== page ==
You can download Natpha in the Google Chrome Web Store and install it like any other extension. Once successful, you just hover your cursor over any available image that has text in it and select what you want to copy. You can copy the selection. This is amazing for graphic designers who want to copy texts from images sent to them by clients. Regular users can also use this in case someone sends them a scanned document. This saves a lot of time because the user doesn’t have to re-type everything.
In the PC browser market, Microsoft’s Internet Explorer (IE) still dominates with a 58 per cent market share across the globe, as per tech research firm netmarketshare.com data.
While, in India, the IE is the favoured browser of government agencies as well as the banking sector, gs.statcounter.com, which uses page views to study Internet traffic movement, ranks the browser at number 3 with just over 10 per cent market share in March in the country, way below Google’s Chrome and Mozilla’s Firefox. Incidentally, gs.statcounter.com puts IE’s global market share at 21.4 per cent, less than half of Chrome.
As per the data from India, it could be assumed that Indians use the browser only when they have no other option. However, that is not good news because if they are forced to use IE, it is invariably to complete a banking transaction or to make a payment to the government.
While Microsoft has said that the flaw lets attackers “gain the same user rights as the current user”, it has added that a major chunk of users would not be affected as IE, for most of the newer Windows servers, runs in a restricted mode known as Enhanced Security Configuration which negates the vulnerability.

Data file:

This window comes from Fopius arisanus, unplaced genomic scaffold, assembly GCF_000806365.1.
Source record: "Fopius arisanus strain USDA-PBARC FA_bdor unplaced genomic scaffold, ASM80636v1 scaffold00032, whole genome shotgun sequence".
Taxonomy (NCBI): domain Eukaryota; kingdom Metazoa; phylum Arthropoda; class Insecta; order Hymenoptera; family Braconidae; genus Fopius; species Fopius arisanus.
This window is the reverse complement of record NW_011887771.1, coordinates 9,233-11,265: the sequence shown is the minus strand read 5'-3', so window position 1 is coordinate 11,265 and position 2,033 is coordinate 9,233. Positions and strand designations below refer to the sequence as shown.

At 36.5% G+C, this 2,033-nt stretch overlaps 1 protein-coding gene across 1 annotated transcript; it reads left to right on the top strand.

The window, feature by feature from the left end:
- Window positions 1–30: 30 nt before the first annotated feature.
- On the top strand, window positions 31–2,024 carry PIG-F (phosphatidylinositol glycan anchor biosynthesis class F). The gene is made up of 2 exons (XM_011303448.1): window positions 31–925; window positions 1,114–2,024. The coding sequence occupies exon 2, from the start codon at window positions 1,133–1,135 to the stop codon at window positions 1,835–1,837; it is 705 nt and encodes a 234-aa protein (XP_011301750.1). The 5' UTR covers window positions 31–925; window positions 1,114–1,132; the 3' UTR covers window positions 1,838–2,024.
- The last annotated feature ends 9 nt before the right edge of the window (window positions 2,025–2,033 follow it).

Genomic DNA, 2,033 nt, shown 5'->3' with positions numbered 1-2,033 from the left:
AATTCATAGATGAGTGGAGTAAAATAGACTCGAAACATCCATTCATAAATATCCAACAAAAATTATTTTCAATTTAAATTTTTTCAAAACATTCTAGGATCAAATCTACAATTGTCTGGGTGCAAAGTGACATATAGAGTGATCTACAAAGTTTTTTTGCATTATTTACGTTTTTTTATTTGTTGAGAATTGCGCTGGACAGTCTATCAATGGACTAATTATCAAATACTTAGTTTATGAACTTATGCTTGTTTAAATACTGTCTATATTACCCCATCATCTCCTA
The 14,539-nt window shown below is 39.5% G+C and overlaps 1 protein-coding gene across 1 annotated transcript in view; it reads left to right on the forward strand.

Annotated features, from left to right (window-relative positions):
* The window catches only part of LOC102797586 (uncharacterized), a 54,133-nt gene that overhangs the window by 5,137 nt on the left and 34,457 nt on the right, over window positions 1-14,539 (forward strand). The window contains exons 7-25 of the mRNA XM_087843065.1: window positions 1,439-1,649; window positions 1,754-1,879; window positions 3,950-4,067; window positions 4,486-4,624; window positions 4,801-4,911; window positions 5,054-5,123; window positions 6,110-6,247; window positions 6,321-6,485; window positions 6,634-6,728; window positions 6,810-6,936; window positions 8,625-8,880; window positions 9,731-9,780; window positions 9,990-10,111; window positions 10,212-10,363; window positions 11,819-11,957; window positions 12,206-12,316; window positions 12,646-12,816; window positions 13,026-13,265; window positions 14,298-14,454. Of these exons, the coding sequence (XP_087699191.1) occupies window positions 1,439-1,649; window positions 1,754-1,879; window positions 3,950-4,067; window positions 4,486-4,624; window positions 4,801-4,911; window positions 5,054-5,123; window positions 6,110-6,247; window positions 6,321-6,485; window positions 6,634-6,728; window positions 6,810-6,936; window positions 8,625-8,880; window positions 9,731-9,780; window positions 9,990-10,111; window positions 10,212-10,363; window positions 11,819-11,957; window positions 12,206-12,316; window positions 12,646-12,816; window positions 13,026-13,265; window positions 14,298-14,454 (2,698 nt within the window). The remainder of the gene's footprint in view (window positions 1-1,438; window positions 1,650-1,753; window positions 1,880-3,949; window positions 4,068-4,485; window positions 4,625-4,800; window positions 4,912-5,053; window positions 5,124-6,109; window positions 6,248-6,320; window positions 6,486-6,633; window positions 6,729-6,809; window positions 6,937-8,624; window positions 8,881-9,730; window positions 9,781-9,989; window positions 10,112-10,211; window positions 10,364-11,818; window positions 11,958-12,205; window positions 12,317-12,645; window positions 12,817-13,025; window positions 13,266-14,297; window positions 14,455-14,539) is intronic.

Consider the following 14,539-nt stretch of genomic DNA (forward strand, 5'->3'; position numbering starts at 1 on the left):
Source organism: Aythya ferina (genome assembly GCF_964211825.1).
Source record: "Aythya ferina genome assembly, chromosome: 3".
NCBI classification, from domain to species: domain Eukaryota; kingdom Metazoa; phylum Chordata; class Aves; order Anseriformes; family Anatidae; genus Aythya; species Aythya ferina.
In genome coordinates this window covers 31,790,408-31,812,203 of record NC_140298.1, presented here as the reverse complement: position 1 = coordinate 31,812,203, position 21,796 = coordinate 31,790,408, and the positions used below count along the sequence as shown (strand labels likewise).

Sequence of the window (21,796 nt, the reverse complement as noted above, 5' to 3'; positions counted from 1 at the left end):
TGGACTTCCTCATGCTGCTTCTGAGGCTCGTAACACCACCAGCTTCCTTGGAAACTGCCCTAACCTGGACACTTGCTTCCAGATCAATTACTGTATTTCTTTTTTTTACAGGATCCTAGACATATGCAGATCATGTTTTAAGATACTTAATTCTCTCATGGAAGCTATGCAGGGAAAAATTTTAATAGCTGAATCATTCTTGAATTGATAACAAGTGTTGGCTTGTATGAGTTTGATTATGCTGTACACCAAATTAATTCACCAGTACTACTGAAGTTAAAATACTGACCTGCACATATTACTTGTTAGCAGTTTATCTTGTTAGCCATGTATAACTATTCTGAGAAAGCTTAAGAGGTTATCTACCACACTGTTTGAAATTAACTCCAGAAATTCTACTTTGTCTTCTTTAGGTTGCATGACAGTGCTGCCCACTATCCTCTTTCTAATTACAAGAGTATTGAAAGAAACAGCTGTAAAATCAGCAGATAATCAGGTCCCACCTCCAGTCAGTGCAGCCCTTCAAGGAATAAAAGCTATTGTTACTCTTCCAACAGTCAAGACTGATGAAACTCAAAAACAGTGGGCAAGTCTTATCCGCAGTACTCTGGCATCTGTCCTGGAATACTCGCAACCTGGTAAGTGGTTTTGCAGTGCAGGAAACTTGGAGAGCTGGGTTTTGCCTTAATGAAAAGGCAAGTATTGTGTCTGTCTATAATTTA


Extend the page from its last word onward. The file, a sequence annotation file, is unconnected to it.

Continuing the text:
However, it would still be wise to increase the security rating in the IE settings. This is also the first big flaw exposed after the end of support for Windows XP, and it is only natural that those with the old operating system could be more vulnerable than others. Weeks before the end of support on April 8, Microsoft had warned that about 16 per cent users were still stuck on Windows XP in India.
Vic Gundotra had been at Google since 2007, and was the company’s vice-president for social media.While boasting a large number of users, Google+ is still considered to be very much in the shadow of other networks – particularly Facebook and Twitter.
Chief executive Larry Page thanked Mr Gundotra for “all his hard work and passion” at the company.
Mr Gundotra, who previously worked at Microsoft, will be replaced by David Besbris, who is currently vice-president of engineering on the network.
Google+ was launched in June 2011, and the latest figures released by the firm suggest it has 540 million users.
Scientists from Germany have developed a new method to efficiently extract rare earth metals such as Yttrium, Praseodymium and Dysprosium from deep-sea rocks that can be used in smartphones and other electronic gadgets.
Scientists have unearthed an untapped source of rare earth elements widely used in cell phones in deep sea deposits that lie under the sea. So, now there is a possibility that your future smartphone may be made out from deep-sea rocks!
With millions of smartphones and other gadgets using rare earth metals, supplies of these high-tech materials may become scarce.
The potential deep-sea sources of rare earth elements are actually nodules of iron and manganese that are abundantly found on the ocean floor. German researchers have successfully developed a method to efficiently extract these rare earth metals using the solvent desferrioxamine-B, according to the report.